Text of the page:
As I sat there enjoying my seat on the lawn, I heard a voice call out my name. “Jim?” I looked over to where the sound came from, and saw a guy with a little girl in his arms. He looked about oh, 30 or so. I looked at him blankly, and he looked back at me and smiled. “Father Jim Mayzik, right?” he said, and I nodded, still looking at him without a clue. “I’m John Culkin,” he said, and somehow the brain cells started working and I began to remember him. “John Culkin,” I repeated, “John…..how are you?” And suddenly it hit me. The last time I saw him was probably 20 years ago when I first started teaching at Fairfield University. He was one of my students, and he was a total mess, and after months of deceptions and lies, drug abuse and theft, broken trusts, I had kind of written him off. It’s a long story, but as the years went by, I had consigned him to a forgotten closet in the corner of my mind and heart, and frankly hadn’t even thought of him in years and years. And now, confronted with him face to face, I was suddenly embarrassed. “And who is this?” I said to the little girl in his arms to deflect my embarrassment. “Well, this is Tina,” he said, “my little girl.” This little thing with white blonde hair and a button nose, and red candy stains around her mouth. She was really shy, and she hid her face in her daddy’s shoulder. John saw my embarrassment, I think, and he tried to reassure me. “I owe you an apology,” he said, “I was a jerk. But my whole life got turned around.”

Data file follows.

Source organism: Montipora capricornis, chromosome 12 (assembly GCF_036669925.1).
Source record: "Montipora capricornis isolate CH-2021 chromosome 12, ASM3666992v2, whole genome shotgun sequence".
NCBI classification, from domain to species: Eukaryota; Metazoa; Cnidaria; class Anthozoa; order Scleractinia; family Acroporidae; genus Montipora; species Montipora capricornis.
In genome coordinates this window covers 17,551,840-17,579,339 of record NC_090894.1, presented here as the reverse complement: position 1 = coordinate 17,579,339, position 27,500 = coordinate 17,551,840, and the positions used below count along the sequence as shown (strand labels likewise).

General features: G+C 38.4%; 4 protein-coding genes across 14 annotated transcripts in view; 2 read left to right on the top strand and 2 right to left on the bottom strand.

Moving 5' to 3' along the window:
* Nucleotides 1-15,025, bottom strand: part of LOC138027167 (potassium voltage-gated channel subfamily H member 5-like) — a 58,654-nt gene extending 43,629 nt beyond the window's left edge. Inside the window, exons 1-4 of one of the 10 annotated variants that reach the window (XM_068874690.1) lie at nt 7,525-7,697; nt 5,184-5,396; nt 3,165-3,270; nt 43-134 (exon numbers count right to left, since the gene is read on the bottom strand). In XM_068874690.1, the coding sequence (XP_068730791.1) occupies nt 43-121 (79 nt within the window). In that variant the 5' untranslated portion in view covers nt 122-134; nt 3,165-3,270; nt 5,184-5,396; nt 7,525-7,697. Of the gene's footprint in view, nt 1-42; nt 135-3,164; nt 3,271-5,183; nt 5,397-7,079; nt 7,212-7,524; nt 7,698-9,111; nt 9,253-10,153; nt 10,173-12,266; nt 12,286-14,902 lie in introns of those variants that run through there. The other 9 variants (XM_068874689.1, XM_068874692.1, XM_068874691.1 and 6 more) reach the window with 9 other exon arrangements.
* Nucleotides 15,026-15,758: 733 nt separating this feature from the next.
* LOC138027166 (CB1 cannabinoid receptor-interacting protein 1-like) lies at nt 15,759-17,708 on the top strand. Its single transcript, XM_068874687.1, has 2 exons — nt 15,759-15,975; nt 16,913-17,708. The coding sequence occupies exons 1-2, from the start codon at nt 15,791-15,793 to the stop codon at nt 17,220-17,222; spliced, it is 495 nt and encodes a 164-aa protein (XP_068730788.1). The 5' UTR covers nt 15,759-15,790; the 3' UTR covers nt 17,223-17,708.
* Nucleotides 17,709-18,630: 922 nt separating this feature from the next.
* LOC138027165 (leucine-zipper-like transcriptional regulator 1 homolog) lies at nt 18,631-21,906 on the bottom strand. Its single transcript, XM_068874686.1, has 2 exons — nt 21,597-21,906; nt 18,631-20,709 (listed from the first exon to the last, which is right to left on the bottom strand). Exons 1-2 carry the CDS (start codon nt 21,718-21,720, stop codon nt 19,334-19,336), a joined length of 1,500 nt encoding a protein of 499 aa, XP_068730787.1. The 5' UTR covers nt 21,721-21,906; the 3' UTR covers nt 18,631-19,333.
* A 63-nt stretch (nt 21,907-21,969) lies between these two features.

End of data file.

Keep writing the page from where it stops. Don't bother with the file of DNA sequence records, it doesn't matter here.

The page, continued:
We sat on the lawn of grass and weed, and he gave me a sketch of his life since the time I had written him off. And it was a remarkable turnaround, and a blessed one for both himself and his family, and now he had a wife he loved, and two children, and “God,” as he said, “has been very good to me.” I looked at him and watched little Tina inspecting one of the plastic children’s toys. All around us there were lots and lots of people sorting through all the junk. “You don’t always see the treasures, I guess”, I said to him, gesturing to the tables piled high. No, he nodded, ‘it’s not all junk’.
And even the junk belongs somewhere. And to be honest, the perfect lawn or the perfect life might be a worthy goal, but it’s not very real.
And that seems to be the point our brother Jesus makes to us today: amidst the weeds there is wheat, amidst the gold there is junk. It’s easy to judge, and easy to write off a lawn or a life, but only God really knows and sees the life and the gold that lies within. And Jesus tells us to be like God in that way, to have compassion, and understanding, and above all mercy and forgiveness. As it says in Wisdom, “those who are just must be kind”.